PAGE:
Church, State & the Supreme Court

Wednesday, November 06, 2013

U.S. Supreme Court (Steve Heap/Shutterstock)

The role of religion in American public life has been challenged and questioned since the country's founding. Both Thomas Jefferson and James Madison objected when Congress hired its first Chaplains back in 1789. Though the House and Senate have maintained the positions ever since, the controversy continues.

Today, the Supreme Court considers the Establishment Clause for the first time in 30 years. The case is Town of Greece v. Galloway, and it centers on whether the town council of  Greece, located in upstate   New York, can open its meetings with prayer.

A federal district court ruled in favor of the town in 2008, but the Second Circuit Court of Appeals ruled for the plaintiffs because, as Judge Guido Calibresi wrote, the town council "virtually ensured a Christian viewpoint" with a "steady drumbeat of often specifically sectarian Christian prayers."

Sarah Barringer Gordon, professor of law and history at the University of Pennsylvania, examines the Greece case and the historical role of religion in public life.

Guests:

Sarah Barringer Gordon

Produced by:

Jillian Weinberger

Editors:

T.J. Raphael

Comments [8]

Maroloh from Boston

When my daughter was in 1st or 2nd grade, I was watching one day when a student teacher (a very nice one) innocently read a book in which "our lord Jesus" spoke to the animals.

She came home from school asking if we believe in Jesus (we're nonreligious Jews) and when I said "no darling, we don't" she went into her room and cried. NO religious observances belong in schools or at official public meetings.

Nov. 07 2013 03:05 PM
John A

Prayers as Americas old way to relax and meditate have a value and should not be summarily discarded. But public pray-ers are advised though to back away from christian-specific talk to use the more universal "God".

Nov. 06 2013 04:35 PM
Bob Winckler from Alaska

I was quite disappointed and surprised in today's segment of "The Takeaway" that discussed today's Supreme Court case regarding prayer at public meetings. Your guest, Sarah Barringer Gordon, while at first seeming to neutral regarding the issue, made it clear at the end of her interview that her personal opinion favored allowing prayer at public meeting.

I listen to NPR because I've come to expect that both sides of a question will be given equal weight. That was not the case today. I would have thought that "The Takeaway" would have made some effort to also interview someone like Rev. Barry Lynn, of "Americans United For Separation of Church and State," whose organization is making their case to the Supreme Court as we speak. I realize that Rev. Lynn would is not likely to be available today, but an interview with him could have been prerecorded.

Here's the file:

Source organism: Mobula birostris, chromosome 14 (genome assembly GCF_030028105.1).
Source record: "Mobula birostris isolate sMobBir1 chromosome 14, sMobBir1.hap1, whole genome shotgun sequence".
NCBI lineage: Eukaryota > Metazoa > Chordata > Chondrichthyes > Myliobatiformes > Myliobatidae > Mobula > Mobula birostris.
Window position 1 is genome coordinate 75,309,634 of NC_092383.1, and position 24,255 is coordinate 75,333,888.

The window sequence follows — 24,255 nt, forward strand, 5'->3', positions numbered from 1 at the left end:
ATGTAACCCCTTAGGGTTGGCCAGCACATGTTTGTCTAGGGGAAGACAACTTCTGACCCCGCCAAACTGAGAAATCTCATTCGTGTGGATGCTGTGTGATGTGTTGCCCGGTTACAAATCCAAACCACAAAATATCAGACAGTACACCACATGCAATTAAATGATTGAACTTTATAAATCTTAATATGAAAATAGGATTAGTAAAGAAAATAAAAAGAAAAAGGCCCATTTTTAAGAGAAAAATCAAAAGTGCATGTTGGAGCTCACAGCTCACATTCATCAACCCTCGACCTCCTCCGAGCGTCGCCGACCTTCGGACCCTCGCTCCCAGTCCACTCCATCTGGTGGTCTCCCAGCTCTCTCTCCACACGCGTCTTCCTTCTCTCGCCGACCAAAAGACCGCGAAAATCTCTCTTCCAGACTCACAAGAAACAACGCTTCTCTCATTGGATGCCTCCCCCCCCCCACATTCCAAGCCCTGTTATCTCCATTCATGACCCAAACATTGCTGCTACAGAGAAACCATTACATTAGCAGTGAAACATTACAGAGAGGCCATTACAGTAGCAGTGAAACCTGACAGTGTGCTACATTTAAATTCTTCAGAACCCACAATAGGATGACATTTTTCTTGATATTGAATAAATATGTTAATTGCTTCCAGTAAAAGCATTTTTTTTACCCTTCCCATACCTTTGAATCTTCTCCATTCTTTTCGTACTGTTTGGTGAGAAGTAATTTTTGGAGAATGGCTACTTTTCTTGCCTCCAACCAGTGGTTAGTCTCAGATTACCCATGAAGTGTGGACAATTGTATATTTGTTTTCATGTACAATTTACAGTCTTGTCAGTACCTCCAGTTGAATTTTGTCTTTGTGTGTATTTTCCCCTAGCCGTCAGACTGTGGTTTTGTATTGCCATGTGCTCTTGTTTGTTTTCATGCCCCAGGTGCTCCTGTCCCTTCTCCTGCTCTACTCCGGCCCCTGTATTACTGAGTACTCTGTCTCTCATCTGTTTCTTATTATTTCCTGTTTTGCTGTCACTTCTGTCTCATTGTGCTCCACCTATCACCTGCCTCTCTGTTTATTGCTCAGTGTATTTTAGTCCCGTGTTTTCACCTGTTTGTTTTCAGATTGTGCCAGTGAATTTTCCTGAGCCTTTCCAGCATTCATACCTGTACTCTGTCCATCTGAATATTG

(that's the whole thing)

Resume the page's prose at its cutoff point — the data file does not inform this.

I'm quite disappointed, and I expect, given the current makeup of the Supreme Court, that their ruling in this case will be a First Amendment disaster.

Nov. 06 2013 04:18 PM
Shava Nerad from Salem MA

I am a member of one of the oldest Unitarian Churches on this continent, in the city responsible for our civic separation of church and state.

That's thanks to the repentance of Judge Sewell over his letting Puritan values blind him in the Salem witch trials -- a revelation ground into his conscience when one of the girl-accusers retracted her testimony in remorse after six months and twenty unjust deaths.

Please do not judge the Unitarian framers of the Constitution by the plurality secular UUs of today. Unitarians, like Quakers (Society of Friends), got their popular name originally from detractors who misunderstood their liberal mystical Christianity. Many of the Unitarian Transcendentalists (Emerson, for example) were leading Christian theologians, artists, reformers, and philosophers of the early 1800s period.

Nov. 06 2013 02:50 PM
Julie from Minn

As long as no one is forced to participate in the prayer I don't think their rights are being violated.

Nov. 06 2013 02:36 PM
CAROLINE from NJ USA

Each US citizen has the right to speak freely as long as they don't infringe on another's same/several rights. I have a low tolerance for bigots, and evidently a bigot and or bully came to this little town of Greece in 1999 and decided to be exclusive and divisive by using a certain set of religious speech. There are all sorts of inspirational words to share without imposing only one. Of course, if you believe a certain way you are free to speak of your belief. However, when your speech takes over a political space to the point of dismissing and displacing another's freedom to be equal within that space, you've infringed upon another's civil right.

Nov. 06 2013 01:25 PM
Vital brain

Time for a change: "One Nation for Freedom and Justice for all"

Nov. 06 2013 12:50 PM
veritat from Earth

Ms. Berringer Gordon wants to welcome taking serious and giving a platform to ideologies based on mistaken beliefs in supernatural myths, thoroughly debunked by science, that contradict themselves and exclude each other because she finds them so "creative".

The halls of academia clearly not always a reliable repository of rational thought.

Nov. 06 2013 09:48 AM

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